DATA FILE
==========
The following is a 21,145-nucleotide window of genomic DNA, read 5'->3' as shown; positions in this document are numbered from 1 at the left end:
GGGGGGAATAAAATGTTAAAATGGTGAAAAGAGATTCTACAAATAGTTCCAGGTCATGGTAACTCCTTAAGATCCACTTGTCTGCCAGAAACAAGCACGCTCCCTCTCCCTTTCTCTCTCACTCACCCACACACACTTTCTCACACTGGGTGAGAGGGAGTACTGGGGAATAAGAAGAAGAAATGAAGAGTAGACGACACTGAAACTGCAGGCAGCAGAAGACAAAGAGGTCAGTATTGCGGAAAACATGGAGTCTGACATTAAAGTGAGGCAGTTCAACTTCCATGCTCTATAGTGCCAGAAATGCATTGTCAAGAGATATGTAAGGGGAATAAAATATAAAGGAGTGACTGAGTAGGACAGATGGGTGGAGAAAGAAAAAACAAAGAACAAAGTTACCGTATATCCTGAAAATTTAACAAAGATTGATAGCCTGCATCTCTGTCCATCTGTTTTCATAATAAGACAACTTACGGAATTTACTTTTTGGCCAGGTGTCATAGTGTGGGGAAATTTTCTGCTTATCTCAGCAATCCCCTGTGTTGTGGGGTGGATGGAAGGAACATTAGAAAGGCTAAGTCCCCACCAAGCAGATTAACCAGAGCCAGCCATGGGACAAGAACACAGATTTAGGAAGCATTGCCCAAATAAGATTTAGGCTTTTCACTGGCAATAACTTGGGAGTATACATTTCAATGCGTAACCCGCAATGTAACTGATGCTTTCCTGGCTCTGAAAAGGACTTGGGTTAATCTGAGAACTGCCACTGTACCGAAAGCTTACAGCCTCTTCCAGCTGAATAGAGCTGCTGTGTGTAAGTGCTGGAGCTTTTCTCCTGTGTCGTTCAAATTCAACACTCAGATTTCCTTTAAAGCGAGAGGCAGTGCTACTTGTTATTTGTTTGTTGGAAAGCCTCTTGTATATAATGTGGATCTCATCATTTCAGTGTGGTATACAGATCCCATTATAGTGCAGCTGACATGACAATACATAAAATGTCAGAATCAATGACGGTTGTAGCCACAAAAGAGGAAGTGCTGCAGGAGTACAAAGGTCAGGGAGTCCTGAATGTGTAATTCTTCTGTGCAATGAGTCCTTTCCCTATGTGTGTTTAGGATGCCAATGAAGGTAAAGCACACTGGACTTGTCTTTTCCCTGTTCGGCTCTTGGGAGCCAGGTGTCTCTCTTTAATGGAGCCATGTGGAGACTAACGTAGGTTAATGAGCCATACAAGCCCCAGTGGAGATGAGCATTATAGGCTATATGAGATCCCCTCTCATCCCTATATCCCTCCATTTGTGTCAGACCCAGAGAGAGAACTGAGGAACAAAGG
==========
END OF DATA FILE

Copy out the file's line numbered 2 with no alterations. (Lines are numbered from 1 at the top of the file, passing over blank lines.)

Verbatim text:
GGGGGGAATAAAATGTTAAAATGGTGAAAAGAGATTCTACAAATAGTTCCAGGTCATGGTAACTCCTTAAGATCCACTTGTCTGCCAGAAACAAGCACGCTCCCTCTCCCTTTCTCTCTCACTCACCCACACACACTTTCTCACACTGGGTGAGAGGGAGTACTGGGGAATAAGAAGAAGAAATGAAGAGTAGACGACACTGAAACTGCAGGCAGCAGAAGACAAAGAGGTCAGTATTGCGGAAAACATGGAGTCTGACATTAAAGTGAGGCAGTTCAACTTCCATGCTCTATAGTGCCAGAAATGCATTGTCAAGAGATATGTAAGGGGAATAAAATATAAAGGAGTGACTGAGTAGGACAGATGGGTGGAGAAAGAAAAAACAAAGAACAAAGTTACCGTATATCCTGAAAATTTAACAAAGATTGATAGCCTGCATCTCTGTCCATCTGTTTTCATAATAAGACAACTTACGGAATTTACTTTTTGGCCAGGTGTCATAGTGTGGGGAAATTTTCTGCTTATCTCAGCAATCCCCTGTGTTGTGGGGTGGATGGAAGGAACATTAGAAAGGCTAAGTCCCCACCAAGCAGATTAACCAGAGCCAGCCATGGGACAAGAACACAGATTTAGGAAGCATTGCCCAAATAAGATTTAGGCTTTTCACTGGCAATAACTTGGGAGTATACATTTCAATGCGTAACCCGCAATGTAACTGATGCTTTCCTGGCTCTGAAAAGGACTTGGGTTAATCTGAGAACTGCCACTGTACCGAAAGCTTACAGCCTCTTCCAGCTGAATAGAGCTGCTGTGTGTAAGTGCTGGAGCTTTTCTCCTGTGTCGTTCAAATTCAACACTCAGATTTCCTTTAAAGCGAGAGGCAGTGCTACTTGTTATTTGTTTGTTGGAAAGCCTCTTGTATATAATGTGGATCTCATCATTTCAGTGTGGTATACAGATCCCATTATAGTGCAGCTGACATGACAATACATAAAATGTCAGAATCAATGACGGTTGTAGCCACAAAAGAGGAAGTGCTGCAGGAGTACAAAGGTCAGGGAGTCCTGAATGTGTAATTCTTCTGTGCAATGAGTCCTTTCCCTATGTGTGTTTAGGATGCCAATGAAGGTAAAGCACACTGGACTTGTCTTTTCCCTGTTCGGCTCTTGGGAGCCAGGTGTCTCTCTTTAATGGAGCCATGTGGAGACTAACGTAGGTTAATGAGCCATACAAGCCCCAGTGGAGATGAGCATTATAGGCTATATGAGATCCCCTCTCATCCCTATATCCCTCCATTTGTGTCAGACCCAGAGAGAGAACTGAGGAACAAAGG